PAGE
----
RECIPES


Braided pork loin We first tried this in Gyula in Hungary. The pork loin is split into three 'tails'; marinaded with a mixture of spices and yogurt; then braided with strips of air-dried ham. It can be fried, grilled or (as here) cooked on the barbecue.


Years ago, we came to the conclusion that it is often worth buying a cook-book for just one recipe. A good recipe, that is: one that we use repeatedly, or that we enjoy particularly, even if we don't make it all that often. This is why we have at least a couple of hundred cook-books, some going back well over 100 years.


Something else we think is important is “cookery for grown-ups”. If you actually like cooking, and know what you're doing, the chances are that you can modify most recipes quite easily. If you're missing one of the ingredients, you can decide what to use as a substitute, or whether it's better to leave it until you can get what you need. With few exceptions (possibly in baking, for example), you should laugh out loud at recipes that enjoin you never to mix imperial and metric measures: there are rarely even 10% variations between the two. Often, you can double or halve the quantities of many of the ingredients, according to taste and availability.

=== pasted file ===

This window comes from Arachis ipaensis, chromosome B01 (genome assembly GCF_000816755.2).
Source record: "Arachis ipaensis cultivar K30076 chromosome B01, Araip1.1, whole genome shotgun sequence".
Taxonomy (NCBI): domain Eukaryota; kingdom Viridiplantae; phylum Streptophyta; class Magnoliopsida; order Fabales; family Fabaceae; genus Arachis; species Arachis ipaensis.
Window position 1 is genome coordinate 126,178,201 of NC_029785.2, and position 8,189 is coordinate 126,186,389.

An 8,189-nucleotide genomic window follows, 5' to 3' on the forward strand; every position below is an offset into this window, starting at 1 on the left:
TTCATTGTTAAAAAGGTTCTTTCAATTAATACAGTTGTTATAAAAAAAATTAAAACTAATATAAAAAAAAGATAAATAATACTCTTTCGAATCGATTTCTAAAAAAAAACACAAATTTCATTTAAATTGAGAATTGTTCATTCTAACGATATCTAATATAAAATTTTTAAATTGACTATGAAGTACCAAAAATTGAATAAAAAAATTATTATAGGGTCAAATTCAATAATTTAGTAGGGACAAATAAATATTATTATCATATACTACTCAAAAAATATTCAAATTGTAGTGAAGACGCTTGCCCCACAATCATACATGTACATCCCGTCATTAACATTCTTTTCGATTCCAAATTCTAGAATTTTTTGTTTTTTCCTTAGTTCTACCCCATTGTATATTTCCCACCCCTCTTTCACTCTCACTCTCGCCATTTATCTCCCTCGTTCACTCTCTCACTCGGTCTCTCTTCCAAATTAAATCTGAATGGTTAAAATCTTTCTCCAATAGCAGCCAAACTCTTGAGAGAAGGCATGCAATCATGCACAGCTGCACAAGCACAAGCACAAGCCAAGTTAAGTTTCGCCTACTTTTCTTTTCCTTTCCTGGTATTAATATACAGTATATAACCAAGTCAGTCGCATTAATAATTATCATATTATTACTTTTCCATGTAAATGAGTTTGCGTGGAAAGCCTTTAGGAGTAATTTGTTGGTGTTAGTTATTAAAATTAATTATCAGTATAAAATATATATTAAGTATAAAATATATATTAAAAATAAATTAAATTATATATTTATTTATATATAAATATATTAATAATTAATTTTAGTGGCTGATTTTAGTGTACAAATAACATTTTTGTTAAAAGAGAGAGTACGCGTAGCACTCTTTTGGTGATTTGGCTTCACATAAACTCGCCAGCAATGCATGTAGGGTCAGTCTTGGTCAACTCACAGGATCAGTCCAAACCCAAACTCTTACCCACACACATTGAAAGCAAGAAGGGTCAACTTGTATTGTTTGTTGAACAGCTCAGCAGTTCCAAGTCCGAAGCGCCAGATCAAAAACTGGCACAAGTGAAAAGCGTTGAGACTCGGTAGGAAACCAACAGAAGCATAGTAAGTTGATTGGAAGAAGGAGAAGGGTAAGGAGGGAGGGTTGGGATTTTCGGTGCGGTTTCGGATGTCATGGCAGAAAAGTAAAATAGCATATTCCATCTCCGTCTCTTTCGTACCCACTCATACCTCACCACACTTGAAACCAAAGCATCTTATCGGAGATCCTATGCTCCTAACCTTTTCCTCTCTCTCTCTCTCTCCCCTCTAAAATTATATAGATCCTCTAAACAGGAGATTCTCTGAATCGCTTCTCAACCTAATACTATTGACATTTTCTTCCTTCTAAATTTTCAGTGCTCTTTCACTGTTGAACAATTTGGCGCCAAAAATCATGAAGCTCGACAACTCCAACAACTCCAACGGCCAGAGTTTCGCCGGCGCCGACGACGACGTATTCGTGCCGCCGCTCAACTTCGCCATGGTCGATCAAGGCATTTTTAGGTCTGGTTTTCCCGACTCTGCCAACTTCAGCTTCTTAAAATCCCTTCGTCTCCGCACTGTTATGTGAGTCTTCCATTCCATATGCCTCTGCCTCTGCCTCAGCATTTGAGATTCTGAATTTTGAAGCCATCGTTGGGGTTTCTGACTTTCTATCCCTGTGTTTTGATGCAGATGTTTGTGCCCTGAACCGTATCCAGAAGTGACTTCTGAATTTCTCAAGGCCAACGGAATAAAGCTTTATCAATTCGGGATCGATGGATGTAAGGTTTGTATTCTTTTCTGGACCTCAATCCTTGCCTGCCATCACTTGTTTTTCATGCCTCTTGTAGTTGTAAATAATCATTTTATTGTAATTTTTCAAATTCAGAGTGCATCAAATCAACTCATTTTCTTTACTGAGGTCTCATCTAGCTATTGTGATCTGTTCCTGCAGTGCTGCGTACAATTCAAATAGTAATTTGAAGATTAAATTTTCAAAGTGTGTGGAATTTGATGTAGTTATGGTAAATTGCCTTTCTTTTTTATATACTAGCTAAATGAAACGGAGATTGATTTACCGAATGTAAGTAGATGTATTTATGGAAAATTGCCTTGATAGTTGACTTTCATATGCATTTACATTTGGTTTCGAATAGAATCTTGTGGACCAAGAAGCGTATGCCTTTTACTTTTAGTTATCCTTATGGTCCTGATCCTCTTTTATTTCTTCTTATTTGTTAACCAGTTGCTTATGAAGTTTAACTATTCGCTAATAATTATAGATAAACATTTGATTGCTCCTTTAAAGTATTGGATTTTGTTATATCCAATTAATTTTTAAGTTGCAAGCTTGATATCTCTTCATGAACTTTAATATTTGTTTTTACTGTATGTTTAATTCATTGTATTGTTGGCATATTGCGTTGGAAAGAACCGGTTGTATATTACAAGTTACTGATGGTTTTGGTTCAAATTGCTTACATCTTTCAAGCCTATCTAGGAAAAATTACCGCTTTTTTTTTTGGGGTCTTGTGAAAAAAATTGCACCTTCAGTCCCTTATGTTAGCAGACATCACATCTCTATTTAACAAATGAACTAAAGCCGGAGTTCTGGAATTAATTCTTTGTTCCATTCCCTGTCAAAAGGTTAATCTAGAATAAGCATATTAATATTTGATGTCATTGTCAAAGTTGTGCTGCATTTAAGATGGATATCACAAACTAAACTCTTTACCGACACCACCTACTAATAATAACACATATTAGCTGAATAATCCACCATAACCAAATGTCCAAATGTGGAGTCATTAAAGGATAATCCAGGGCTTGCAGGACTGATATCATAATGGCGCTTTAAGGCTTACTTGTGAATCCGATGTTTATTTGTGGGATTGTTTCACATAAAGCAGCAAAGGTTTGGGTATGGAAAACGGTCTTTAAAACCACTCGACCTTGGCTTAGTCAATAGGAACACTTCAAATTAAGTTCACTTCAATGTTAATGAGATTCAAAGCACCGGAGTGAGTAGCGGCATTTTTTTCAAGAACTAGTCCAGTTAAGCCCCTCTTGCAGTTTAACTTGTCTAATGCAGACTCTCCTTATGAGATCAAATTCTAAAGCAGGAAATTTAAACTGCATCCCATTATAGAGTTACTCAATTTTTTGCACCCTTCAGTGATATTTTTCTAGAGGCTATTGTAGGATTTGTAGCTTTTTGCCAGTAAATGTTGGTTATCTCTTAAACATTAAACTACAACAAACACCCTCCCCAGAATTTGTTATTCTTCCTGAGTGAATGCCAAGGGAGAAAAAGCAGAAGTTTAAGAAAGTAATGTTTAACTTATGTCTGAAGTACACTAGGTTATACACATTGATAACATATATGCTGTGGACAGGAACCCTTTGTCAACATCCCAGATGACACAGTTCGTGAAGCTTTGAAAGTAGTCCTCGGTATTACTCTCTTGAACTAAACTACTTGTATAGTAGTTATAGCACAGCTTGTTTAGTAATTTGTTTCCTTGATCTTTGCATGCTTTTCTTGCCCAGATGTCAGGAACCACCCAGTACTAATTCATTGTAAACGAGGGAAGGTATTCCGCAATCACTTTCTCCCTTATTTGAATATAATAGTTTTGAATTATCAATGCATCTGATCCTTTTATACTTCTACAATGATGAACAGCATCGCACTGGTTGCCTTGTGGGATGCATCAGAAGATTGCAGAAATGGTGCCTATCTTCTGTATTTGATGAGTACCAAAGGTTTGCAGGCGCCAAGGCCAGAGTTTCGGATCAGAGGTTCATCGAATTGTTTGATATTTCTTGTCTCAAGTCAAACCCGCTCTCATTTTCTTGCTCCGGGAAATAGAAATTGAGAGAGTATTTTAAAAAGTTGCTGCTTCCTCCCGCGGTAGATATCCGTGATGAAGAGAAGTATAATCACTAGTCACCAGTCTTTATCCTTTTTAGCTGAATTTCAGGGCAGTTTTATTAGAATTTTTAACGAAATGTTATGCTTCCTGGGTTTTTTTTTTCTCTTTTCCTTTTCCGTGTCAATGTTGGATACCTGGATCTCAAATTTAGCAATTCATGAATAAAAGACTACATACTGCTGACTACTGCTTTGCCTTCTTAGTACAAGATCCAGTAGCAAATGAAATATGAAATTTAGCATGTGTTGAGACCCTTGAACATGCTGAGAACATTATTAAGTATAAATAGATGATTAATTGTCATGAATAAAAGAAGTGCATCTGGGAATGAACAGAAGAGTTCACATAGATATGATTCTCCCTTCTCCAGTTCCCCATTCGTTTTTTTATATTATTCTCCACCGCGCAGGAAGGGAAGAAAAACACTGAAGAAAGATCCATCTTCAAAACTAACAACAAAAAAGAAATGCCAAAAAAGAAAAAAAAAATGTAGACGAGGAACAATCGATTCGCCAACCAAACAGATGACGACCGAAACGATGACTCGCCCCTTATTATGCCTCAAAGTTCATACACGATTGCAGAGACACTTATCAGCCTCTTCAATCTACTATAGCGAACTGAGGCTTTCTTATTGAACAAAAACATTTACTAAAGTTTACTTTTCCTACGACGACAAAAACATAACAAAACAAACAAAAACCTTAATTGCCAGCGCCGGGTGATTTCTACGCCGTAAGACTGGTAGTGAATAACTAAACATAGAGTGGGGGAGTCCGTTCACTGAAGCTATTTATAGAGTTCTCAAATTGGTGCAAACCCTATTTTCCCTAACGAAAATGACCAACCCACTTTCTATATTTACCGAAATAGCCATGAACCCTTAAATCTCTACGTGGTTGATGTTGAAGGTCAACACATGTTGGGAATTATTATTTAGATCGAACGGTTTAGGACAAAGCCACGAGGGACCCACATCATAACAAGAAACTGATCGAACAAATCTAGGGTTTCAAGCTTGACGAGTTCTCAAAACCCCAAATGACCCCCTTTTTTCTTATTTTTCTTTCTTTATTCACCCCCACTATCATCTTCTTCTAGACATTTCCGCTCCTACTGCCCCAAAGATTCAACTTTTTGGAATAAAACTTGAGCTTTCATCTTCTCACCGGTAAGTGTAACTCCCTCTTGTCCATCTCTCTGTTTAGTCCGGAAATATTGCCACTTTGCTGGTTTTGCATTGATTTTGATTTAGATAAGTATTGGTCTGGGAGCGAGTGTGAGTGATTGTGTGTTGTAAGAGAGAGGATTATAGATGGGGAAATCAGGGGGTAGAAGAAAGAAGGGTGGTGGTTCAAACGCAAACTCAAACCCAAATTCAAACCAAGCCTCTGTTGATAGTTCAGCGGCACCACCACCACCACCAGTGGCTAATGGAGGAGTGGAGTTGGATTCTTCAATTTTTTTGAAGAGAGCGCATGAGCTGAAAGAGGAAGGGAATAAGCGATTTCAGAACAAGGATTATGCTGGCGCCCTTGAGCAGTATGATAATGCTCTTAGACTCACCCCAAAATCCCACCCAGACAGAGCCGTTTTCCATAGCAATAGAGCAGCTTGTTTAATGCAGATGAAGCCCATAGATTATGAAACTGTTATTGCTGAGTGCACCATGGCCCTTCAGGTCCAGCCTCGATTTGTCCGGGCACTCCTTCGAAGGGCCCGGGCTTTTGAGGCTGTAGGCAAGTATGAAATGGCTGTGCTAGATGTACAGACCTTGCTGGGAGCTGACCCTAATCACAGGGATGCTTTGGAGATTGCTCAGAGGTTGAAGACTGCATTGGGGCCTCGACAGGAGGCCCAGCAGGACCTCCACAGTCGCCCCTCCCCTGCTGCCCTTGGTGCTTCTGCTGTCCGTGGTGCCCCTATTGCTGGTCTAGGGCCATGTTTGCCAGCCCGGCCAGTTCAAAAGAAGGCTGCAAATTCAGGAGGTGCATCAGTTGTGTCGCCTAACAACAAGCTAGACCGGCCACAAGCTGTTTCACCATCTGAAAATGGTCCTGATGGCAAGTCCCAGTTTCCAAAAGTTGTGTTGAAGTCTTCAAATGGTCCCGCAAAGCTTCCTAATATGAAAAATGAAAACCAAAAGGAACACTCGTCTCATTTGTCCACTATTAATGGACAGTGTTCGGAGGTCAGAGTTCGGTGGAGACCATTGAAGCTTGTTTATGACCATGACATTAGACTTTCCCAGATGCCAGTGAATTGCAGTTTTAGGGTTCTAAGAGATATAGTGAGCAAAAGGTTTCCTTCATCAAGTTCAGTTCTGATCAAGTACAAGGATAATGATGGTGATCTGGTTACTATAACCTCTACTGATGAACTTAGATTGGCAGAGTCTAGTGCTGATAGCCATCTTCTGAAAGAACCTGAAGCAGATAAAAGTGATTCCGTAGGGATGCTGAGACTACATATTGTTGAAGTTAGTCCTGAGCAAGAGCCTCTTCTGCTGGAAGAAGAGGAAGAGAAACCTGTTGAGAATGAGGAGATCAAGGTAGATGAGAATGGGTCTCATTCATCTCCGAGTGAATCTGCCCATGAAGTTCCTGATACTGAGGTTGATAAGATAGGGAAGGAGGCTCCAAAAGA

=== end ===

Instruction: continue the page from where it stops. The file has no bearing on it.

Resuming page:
Some recipes are our own heavily adapted versions of recipes from other books. Others are “reverse engineered” from things we've eaten in restaurants or elsewhere. Yet others are devised from scratch, such as “fishy noodle” from the time we bought 2 kg of short-dated trout eggs (as 20x 100g pots) for £20.


So: this is cookery for grown-ups. See if you can find one good recipe. If you can't, see if you can make up something for yourself on the basis of our ideas.

Go to Braided Pork Tenderloin

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